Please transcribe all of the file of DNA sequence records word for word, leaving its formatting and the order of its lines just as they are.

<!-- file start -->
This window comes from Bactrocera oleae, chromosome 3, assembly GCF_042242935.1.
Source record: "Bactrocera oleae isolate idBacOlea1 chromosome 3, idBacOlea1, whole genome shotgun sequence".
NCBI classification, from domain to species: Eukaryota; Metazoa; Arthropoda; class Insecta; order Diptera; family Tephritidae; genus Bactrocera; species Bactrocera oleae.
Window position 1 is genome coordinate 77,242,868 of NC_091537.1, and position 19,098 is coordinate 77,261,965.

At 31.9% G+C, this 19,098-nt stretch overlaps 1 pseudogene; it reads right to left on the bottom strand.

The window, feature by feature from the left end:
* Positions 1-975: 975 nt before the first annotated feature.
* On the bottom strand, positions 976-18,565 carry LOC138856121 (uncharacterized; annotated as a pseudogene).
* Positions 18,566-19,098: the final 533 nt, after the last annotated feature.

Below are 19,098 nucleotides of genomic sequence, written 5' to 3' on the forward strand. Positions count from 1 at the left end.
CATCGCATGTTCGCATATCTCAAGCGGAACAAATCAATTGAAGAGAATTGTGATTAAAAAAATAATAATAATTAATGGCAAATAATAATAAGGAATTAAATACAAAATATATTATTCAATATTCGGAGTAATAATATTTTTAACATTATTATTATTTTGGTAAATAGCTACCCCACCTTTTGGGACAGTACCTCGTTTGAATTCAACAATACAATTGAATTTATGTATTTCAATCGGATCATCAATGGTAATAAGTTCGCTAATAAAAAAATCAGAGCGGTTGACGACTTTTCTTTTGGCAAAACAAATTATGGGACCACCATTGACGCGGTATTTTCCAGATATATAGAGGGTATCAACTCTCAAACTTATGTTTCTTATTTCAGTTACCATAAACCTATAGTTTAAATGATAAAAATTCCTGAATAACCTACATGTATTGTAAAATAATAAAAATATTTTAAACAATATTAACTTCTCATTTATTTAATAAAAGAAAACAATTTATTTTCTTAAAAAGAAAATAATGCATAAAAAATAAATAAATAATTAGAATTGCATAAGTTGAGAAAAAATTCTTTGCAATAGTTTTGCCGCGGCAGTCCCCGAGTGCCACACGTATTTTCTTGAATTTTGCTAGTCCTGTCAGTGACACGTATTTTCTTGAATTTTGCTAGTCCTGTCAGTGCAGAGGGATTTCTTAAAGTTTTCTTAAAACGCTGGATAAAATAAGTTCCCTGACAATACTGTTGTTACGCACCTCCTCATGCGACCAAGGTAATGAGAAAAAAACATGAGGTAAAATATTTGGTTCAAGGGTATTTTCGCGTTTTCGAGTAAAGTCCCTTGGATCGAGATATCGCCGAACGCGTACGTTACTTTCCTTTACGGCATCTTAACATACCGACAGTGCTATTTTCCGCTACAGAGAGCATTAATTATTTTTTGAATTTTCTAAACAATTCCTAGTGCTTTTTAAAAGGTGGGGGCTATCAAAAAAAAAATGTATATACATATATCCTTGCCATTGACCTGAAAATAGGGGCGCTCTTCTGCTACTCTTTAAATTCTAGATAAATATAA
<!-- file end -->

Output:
This window comes from Bactrocera oleae, chromosome 3, assembly GCF_042242935.1.
Source record: "Bactrocera oleae isolate idBacOlea1 chromosome 3, idBacOlea1, whole genome shotgun sequence".
NCBI classification, from domain to species: Eukaryota; Metazoa; Arthropoda; class Insecta; order Diptera; family Tephritidae; genus Bactrocera; species Bactrocera oleae.
Window position 1 is genome coordinate 77,242,868 of NC_091537.1, and position 19,098 is coordinate 77,261,965.

At 31.9% G+C, this 19,098-nt stretch overlaps 1 pseudogene; it reads right to left on the bottom strand.

The window, feature by feature from the left end:
* Positions 1-975: 975 nt before the first annotated feature.
* On the bottom strand, positions 976-18,565 carry LOC138856121 (uncharacterized; annotated as a pseudogene).
* Positions 18,566-19,098: the final 533 nt, after the last annotated feature.

Below are 19,098 nucleotides of genomic sequence, written 5' to 3' on the forward strand. Positions count from 1 at the left end.
CATCGCATGTTCGCATATCTCAAGCGGAACAAATCAATTGAAGAGAATTGTGATTAAAAAAATAATAATAATTAATGGCAAATAATAATAAGGAATTAAATACAAAATATATTATTCAATATTCGGAGTAATAATATTTTTAACATTATTATTATTTTGGTAAATAGCTACCCCACCTTTTGGGACAGTACCTCGTTTGAATTCAACAATACAATTGAATTTATGTATTTCAATCGGATCATCAATGGTAATAAGTTCGCTAATAAAAAAATCAGAGCGGTTGACGACTTTTCTTTTGGCAAAACAAATTATGGGACCACCATTGACGCGGTATTTTCCAGATATATAGAGGGTATCAACTCTCAAACTTATGTTTCTTATTTCAGTTACCATAAACCTATAGTTTAAATGATAAAAATTCCTGAATAACCTACATGTATTGTAAAATAATAAAAATATTTTAAACAATATTAACTTCTCATTTATTTAATAAAAGAAAACAATTTATTTTCTTAAAAAGAAAATAATGCATAAAAAATAAATAAATAATTAGAATTGCATAAGTTGAGAAAAAATTCTTTGCAATAGTTTTGCCGCGGCAGTCCCCGAGTGCCACACGTATTTTCTTGAATTTTGCTAGTCCTGTCAGTGACACGTATTTTCTTGAATTTTGCTAGTCCTGTCAGTGCAGAGGGATTTCTTAAAGTTTTCTTAAAACGCTGGATAAAATAAGTTCCCTGACAATACTGTTGTTACGCACCTCCTCATGCGACCAAGGTAATGAGAAAAAAACATGAGGTAAAATATTTGGTTCAAGGGTATTTTCGCGTTTTCGAGTAAAGTCCCTTGGATCGAGATATCGCCGAACGCGTACGTTACTTTCCTTTACGGCATCTTAACATACCGACAGTGCTATTTTCCGCTACAGAGAGCATTAATTATTTTTTGAATTTTCTAAACAATTCCTAGTGCTTTTTAAAAGGTGGGGGCTATCAAAAAAAAAATGTATATACATATATCCTTGCCATTGACCTGAAAATAGGGGCGCTCTTCTGCTACTCTTTAAATTCTAGATAAATATAA